Rideaux de porte- door curtains

I though you might like to see my  “new” door curtains.

You may recall that we have a “Jack & Jill” shower room on the second floor at the French village house.

We now have functional locks on the access doors to both bedrooms so that potential embarrassment is nailed, the glass is obscured and there are metal decorative grilles on the doors, but I always intended to have curtains to pull across.

They make the rooms look so cosy at night and you all know that I love my fabrics and textures and colours.

The tulip room needed a heavier curtain as one can see right into the shower room from the bed. This one was made for the front door of my Georgian (1762) cottage in the UK and had to be lined and interlined and carefully weighted as there was only a tiny porch between the sitting room and the street! It was made up beautifully by one of my most experienced sewers when I managed a soft furnishings store over 20 years ago, so may qualify for vintage. It’s a dull tea coloured silk damask with an almost white cotton overweave which solves the perpetual quandary  where certain creams and certain whites don’t always work together. These do.


In the terrace room, a lighter curtain is fine. As both sides of the house are at different levels (do keep up!) there are a couple of steps cut into the thick wall to access the shower room from that side . I used an unbleached bought French cotton/linen curtain as the main fabric and it was the perfect excuse to add a border in this wonderfully OTT faux taffeta fabric with scattered sparkly bits attached.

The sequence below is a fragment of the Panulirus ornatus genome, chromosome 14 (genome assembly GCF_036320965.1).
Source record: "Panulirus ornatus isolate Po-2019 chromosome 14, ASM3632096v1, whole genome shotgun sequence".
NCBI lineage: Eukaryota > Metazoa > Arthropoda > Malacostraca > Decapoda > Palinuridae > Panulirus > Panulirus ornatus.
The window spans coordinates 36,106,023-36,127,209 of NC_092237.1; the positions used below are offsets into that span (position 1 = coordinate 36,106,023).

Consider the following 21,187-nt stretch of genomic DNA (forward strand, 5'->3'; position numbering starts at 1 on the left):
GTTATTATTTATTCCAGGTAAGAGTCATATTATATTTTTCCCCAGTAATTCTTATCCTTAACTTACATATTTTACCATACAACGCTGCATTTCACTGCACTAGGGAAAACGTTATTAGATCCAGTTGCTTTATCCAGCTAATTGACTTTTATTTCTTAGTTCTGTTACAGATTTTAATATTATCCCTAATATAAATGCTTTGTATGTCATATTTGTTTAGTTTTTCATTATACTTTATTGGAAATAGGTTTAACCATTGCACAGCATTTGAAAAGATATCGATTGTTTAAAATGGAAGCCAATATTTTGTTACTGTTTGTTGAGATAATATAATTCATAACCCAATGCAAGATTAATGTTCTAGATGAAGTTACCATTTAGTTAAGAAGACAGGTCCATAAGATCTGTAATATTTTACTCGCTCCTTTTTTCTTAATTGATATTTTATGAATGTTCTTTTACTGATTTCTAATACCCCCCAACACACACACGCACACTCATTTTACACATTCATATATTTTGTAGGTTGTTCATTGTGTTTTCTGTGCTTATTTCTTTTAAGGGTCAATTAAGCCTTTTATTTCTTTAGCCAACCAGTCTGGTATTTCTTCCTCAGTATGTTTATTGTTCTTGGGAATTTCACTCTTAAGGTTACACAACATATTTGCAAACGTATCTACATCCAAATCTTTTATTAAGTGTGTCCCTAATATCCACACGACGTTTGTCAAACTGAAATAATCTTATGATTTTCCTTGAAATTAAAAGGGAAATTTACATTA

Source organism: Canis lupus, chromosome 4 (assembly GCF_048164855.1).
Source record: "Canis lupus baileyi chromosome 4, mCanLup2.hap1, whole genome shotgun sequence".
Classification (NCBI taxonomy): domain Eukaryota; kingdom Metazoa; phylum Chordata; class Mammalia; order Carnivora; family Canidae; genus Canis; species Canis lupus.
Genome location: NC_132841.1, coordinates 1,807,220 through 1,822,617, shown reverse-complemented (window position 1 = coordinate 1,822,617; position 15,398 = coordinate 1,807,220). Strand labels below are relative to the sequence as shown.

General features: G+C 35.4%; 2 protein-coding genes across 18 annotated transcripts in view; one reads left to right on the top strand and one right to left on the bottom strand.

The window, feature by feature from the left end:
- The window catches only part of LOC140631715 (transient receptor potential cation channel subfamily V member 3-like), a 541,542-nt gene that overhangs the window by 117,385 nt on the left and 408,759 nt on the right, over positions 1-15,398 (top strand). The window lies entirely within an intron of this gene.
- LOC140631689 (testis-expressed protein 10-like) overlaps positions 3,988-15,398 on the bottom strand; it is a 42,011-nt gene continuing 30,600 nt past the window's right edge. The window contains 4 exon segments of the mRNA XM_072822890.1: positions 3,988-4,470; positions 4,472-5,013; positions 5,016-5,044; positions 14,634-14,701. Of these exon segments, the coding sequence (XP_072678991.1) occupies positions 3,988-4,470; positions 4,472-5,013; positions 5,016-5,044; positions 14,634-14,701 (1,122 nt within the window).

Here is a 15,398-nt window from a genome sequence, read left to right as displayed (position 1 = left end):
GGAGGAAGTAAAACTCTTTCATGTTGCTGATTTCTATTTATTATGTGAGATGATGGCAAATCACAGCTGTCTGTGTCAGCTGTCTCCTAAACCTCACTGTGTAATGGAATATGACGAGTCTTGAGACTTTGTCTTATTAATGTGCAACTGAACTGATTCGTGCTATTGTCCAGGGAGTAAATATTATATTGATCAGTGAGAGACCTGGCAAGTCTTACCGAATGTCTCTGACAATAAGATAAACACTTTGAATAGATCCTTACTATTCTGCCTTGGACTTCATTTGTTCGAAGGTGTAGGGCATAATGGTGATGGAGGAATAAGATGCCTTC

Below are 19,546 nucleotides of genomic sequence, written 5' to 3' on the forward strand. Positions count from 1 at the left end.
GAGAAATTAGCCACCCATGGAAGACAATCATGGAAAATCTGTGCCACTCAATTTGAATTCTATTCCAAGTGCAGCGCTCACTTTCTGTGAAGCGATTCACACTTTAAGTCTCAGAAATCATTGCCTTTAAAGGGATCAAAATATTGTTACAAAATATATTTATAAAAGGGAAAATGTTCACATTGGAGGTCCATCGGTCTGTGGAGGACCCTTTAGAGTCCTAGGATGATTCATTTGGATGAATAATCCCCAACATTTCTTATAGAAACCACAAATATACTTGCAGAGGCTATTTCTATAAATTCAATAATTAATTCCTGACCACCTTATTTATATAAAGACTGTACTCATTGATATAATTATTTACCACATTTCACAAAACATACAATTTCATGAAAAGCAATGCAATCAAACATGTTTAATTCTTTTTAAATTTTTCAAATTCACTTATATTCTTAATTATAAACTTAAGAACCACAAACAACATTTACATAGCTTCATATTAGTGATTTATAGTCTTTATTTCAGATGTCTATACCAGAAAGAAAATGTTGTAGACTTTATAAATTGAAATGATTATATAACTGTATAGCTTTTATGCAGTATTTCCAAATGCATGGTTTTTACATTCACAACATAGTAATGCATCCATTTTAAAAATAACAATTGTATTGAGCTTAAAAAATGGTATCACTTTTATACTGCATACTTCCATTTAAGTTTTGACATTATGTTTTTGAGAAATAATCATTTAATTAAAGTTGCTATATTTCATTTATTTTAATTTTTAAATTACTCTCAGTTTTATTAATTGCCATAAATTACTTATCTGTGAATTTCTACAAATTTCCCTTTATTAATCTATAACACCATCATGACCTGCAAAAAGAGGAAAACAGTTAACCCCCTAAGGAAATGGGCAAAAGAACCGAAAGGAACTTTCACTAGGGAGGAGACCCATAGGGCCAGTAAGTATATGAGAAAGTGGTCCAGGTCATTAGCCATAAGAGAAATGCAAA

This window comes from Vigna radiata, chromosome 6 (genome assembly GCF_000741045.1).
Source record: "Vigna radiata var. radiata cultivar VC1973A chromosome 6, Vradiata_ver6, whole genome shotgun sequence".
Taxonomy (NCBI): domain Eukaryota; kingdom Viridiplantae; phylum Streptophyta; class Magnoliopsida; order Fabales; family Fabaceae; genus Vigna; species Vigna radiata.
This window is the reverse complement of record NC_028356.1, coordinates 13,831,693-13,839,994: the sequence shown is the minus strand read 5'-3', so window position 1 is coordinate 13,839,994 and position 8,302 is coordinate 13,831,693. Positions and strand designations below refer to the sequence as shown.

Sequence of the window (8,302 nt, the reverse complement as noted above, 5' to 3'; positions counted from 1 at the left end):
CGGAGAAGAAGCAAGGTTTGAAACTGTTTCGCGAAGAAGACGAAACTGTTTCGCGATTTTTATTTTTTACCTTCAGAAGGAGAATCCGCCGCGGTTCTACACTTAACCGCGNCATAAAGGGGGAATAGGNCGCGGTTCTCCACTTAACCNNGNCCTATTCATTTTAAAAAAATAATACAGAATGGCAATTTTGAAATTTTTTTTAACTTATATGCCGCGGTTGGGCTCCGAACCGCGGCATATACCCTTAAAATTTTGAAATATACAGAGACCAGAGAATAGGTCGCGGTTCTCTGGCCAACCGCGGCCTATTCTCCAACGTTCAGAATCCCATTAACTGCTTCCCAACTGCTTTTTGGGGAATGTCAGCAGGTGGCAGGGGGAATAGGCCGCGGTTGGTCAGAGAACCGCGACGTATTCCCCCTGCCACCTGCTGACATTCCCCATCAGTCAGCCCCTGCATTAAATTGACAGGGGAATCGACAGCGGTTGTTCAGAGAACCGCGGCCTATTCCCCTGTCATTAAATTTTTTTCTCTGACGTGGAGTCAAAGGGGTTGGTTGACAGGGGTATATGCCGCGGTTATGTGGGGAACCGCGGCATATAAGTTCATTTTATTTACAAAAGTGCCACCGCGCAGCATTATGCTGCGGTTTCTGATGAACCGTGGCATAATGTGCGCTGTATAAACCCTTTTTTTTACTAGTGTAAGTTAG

I found this fabric in teal and bronze colourways in the UK (Dunelm Mills) and used that to make beaded and bordered  Moroccan style curtains for the Argeles apartment.

I couldn’t resist buying metres of the dusky, dirty grape colourway also; but full curtains in this fabric would have been overkill at Campagne, so just this mix of rough, rustic, natural and  the quirky boho glamour fabric is perfect I think.







About coteetcampagne

Artist, period home maker, renovator, restorer, Francophile. My mission is to save the old stuff, one beautiful piece at a time
This entry was posted in Antique and Vintage finds, Art, design and inspiration blog, Renovation and restoration diary- France and tagged , , , , , , , , , , , , , , . Bookmark the permalink.

21 Responses to Rideaux de porte- door curtains

  1. Piddlewick says:

    Love reading about your undertakings. I too love fabrics and textures, the richness, colours, workmanship…

    Liked by 1 person

  2. Osyth says:

    Both are exquisite … each fits its purpose and enhances its place and that is the most important balance in any interior project. In my humblest of humbles, only 🙂

    Liked by 1 person

  3. francetaste says:

    The dusky grape (love that description) is gorgeous. So are your repurposed damask beauties.

    Liked by 1 person

  4. Ellen A. says:

    Yes, that deep violet is a great touch!

    Liked by 1 person

  5. I recently learned the word portières for curtains hung in doorways in Victorian and early 20th Century houses. I guess this French word, like entrée, has a definition in (possibly only American) English that’s not the same as in French?

    Liked by 1 person

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